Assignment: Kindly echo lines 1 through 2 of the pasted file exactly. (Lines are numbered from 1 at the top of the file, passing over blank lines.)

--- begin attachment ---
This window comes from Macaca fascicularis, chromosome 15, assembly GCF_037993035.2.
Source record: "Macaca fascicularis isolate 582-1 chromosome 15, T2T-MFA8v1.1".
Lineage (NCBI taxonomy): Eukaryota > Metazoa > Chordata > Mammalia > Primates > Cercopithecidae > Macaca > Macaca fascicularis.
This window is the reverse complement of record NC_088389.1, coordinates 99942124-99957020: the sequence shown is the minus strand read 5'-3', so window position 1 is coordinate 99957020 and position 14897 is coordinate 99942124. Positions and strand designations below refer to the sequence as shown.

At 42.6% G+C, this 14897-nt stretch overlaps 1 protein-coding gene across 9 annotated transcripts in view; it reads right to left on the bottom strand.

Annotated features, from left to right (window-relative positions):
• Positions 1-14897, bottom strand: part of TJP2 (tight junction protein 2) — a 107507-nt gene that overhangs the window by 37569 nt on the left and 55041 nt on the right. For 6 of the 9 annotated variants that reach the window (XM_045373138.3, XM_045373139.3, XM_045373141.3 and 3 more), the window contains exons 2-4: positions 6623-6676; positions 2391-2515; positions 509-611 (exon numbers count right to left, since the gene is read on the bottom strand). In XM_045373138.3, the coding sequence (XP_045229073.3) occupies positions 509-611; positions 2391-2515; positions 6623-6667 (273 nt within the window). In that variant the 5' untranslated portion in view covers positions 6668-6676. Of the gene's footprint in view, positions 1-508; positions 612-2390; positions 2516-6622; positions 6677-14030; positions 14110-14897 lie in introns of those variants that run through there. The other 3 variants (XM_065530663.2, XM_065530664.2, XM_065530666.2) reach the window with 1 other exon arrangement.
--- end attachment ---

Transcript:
This window comes from Macaca fascicularis, chromosome 15, assembly GCF_037993035.2.
Source record: "Macaca fascicularis isolate 582-1 chromosome 15, T2T-MFA8v1.1".